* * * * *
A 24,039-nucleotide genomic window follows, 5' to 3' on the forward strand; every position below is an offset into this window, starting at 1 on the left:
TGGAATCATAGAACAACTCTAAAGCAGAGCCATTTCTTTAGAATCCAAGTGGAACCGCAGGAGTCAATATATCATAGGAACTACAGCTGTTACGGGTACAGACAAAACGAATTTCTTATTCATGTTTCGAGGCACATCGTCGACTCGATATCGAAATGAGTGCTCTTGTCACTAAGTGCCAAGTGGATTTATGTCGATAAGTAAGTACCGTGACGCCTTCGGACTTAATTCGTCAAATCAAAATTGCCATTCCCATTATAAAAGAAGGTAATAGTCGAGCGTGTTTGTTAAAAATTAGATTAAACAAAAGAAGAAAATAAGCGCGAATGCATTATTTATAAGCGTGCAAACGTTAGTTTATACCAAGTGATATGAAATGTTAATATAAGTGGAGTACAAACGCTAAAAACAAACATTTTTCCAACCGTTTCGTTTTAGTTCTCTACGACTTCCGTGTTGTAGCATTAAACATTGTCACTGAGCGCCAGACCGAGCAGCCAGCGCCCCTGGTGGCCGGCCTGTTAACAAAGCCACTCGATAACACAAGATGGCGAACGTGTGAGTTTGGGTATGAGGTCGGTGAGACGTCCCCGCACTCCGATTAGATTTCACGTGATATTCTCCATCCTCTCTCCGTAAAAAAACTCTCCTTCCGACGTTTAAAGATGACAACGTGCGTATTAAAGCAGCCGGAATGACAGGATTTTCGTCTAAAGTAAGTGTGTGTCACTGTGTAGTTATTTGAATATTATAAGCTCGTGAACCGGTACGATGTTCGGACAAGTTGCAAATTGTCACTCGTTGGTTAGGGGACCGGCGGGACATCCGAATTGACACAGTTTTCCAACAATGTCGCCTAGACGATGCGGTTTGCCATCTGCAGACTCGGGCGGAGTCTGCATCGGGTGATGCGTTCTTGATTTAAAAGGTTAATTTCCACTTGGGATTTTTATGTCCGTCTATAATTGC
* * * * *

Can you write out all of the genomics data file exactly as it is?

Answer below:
A 24,039-nucleotide genomic window follows, 5' to 3' on the forward strand; every position below is an offset into this window, starting at 1 on the left:
TGGAATCATAGAACAACTCTAAAGCAGAGCCATTTCTTTAGAATCCAAGTGGAACCGCAGGAGTCAATATATCATAGGAACTACAGCTGTTACGGGTACAGACAAAACGAATTTCTTATTCATGTTTCGAGGCACATCGTCGACTCGATATCGAAATGAGTGCTCTTGTCACTAAGTGCCAAGTGGATTTATGTCGATAAGTAAGTACCGTGACGCCTTCGGACTTAATTCGTCAAATCAAAATTGCCATTCCCATTATAAAAGAAGGTAATAGTCGAGCGTGTTTGTTAAAAATTAGATTAAACAAAAGAAGAAAATAAGCGCGAATGCATTATTTATAAGCGTGCAAACGTTAGTTTATACCAAGTGATATGAAATGTTAATATAAGTGGAGTACAAACGCTAAAAACAAACATTTTTCCAACCGTTTCGTTTTAGTTCTCTACGACTTCCGTGTTGTAGCATTAAACATTGTCACTGAGCGCCAGACCGAGCAGCCAGCGCCCCTGGTGGCCGGCCTGTTAACAAAGCCACTCGATAACACAAGATGGCGAACGTGTGAGTTTGGGTATGAGGTCGGTGAGACGTCCCCGCACTCCGATTAGATTTCACGTGATATTCTCCATCCTCTCTCCGTAAAAAAACTCTCCTTCCGACGTTTAAAGATGACAACGTGCGTATTAAAGCAGCCGGAATGACAGGATTTTCGTCTAAAGTAAGTGTGTGTCACTGTGTAGTTATTTGAATATTATAAGCTCGTGAACCGGTACGATGTTCGGACAAGTTGCAAATTGTCACTCGTTGGTTAGGGGACCGGCGGGACATCCGAATTGACACAGTTTTCCAACAATGTCGCCTAGACGATGCGGTTTGCCATCTGCAGACTCGGGCGGAGTCTGCATCGGGTGATGCGTTCTTGATTTAAAAGGTTAATTTCCACTTGGGATTTTTATGTCCGTCTATAATTGC